Politics without People is Just Money Talking

HUman Rights International
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Pearl River     The divisions in politics around the world have often and always been violent.  Party adherents attack the devotees of over parties.  Rivals eliminate rivals in order to hold on to power or gain power, or in milder cases, jail and exile them.  In the United States, we like to pretend the periods of political violence are behind us, so last century or two ago, but we now know better after January 6th and Trump-time.  Hundreds of election officials have indicated that they will quit before the 2024 presidential election, because they do not believe that the violence will be contained, and they are being threatened.  Politics is dangerous business.  Always has been, and, sadly, seems that it always will be.  As H. Rap Brown memorably said, “violence is as American as apple pie.”

In Britain, there are 650 electoral constituencies that make up Parliament.  In this relatively small country, that means that elected officials are a lot more local and well-known to their voters, than we might imagine.  Doctor’s offices in the UK are called “surgeries,” and in a long tradition, the one-on-one meetings by elected leaders with their voters are called “constituency surgeries,” providing an opportunity for a personal checkup on issues and interests in a democracy.  Tragically, a conservative parliamentarian was stabbed to death recently in such a surgery.  This is not a one-off situation.  A handful of others have been killed or wounded from different parties as well in similar situations.  There’s now debate there about whether politicians need to end such one-on-one meetings and retreat to Zoom or behind a plexiglass screen in permanent social distancing or perhaps someone will suggest a prison visit type scenario with a phone hookup.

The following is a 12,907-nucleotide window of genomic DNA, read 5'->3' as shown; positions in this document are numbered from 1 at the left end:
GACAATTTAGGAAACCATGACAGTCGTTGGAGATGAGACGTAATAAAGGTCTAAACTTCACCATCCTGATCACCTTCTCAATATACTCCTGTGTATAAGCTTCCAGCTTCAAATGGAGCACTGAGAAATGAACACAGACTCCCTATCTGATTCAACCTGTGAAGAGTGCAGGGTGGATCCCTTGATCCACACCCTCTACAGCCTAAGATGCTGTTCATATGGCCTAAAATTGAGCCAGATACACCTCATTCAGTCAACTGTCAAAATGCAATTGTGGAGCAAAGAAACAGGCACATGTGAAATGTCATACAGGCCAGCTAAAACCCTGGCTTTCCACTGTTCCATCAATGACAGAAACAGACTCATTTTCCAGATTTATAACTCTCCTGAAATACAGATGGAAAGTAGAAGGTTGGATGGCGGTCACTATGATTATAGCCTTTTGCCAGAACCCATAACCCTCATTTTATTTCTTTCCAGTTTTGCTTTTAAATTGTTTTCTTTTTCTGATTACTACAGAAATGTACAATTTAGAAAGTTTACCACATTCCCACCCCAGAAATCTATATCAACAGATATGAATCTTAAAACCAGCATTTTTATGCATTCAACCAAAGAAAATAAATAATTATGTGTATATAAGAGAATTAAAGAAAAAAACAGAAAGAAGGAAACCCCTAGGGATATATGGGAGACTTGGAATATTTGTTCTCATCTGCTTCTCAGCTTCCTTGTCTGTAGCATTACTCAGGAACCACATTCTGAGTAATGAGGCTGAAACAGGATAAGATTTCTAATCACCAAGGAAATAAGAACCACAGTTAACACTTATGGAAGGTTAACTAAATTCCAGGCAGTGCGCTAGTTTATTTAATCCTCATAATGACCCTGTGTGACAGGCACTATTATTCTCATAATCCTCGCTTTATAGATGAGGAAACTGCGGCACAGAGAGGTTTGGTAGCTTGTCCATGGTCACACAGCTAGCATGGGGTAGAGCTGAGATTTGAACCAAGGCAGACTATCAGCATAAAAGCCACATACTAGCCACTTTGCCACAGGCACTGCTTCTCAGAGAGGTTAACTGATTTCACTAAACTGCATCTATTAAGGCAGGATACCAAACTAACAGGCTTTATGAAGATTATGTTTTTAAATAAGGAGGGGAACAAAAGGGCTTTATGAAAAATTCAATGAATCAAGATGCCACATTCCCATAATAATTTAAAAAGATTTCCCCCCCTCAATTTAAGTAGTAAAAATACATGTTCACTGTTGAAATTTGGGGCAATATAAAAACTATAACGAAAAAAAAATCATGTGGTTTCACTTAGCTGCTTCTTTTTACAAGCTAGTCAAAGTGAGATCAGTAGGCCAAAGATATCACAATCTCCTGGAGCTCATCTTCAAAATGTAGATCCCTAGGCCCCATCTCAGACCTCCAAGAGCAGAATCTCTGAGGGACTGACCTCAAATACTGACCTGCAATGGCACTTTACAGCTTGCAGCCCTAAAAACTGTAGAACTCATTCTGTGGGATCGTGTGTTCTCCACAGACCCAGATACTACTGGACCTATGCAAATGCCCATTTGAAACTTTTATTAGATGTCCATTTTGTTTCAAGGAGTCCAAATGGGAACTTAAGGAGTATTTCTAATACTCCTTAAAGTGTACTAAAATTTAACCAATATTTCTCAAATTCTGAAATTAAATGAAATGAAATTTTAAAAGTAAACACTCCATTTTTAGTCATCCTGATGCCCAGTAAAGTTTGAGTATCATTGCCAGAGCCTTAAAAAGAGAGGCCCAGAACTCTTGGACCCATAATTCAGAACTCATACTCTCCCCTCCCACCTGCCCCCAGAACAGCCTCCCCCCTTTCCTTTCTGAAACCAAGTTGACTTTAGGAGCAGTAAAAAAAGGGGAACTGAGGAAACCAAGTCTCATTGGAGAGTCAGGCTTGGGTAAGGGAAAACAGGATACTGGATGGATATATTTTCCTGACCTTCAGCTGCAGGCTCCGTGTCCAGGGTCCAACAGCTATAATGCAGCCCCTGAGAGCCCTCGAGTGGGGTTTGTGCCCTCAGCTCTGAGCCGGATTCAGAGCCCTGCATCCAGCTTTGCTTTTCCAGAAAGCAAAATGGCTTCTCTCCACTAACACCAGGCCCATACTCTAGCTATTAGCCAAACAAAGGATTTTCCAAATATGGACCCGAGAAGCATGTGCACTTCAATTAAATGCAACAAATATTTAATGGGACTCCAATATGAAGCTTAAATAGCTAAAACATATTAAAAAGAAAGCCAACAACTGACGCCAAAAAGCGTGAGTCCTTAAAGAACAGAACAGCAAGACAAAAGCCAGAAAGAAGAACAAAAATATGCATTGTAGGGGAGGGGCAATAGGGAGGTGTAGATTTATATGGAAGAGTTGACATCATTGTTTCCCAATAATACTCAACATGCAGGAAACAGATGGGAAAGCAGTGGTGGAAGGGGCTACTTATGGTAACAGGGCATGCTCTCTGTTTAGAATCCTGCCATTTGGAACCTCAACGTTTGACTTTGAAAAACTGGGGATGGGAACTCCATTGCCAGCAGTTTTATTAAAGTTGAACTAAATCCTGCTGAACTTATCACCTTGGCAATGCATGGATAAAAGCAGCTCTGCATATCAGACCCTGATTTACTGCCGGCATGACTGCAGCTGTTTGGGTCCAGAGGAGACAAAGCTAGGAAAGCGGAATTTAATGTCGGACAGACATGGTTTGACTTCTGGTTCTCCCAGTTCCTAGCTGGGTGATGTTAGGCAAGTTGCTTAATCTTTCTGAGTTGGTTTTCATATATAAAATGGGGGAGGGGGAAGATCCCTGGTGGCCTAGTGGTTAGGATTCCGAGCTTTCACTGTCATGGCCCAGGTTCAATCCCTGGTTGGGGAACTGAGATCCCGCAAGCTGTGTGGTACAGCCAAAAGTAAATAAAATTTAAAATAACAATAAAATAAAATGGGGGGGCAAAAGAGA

No doubt, security has to be increased, but we can’t eliminate personal contact with our political leaders, or the only ones talking are those with money, and all the listening is to those same groups and contributors.  Temporarily, perhaps there should be more meetings in public buildings where there are metal detectors like we find in almost all US government buildings now and airports.  Still, that seems extreme, and I will bet you popular politicians will still hit the hustings knowing that’s where they can meet and move the voters.

Violence is not conquered by hiding, but by proving that it doesn’t work and confronting it head on, but that’s not to say that politicians – or any of the rest of us working with and among people – need to be reckless or foolhardy.  There’s still no substitute for good judgement.

Nonetheless, we know that we have to persuade people.  That’s why organizers, like politicians, hit the doors.  We need to meet, listen, and visit with people on their ground and on their terms, not at our convenience behind shields and walls.  My bet would be that pols in Britain and elsewhere will still go out in public and go meet people.  They might be wearing Kevlar, but they’ll be in the crowds.  We need to stop the violence, but we can’t staunch it with dollar bills and pound notes.  We have to confront it body and soul, face to face, hand to hand.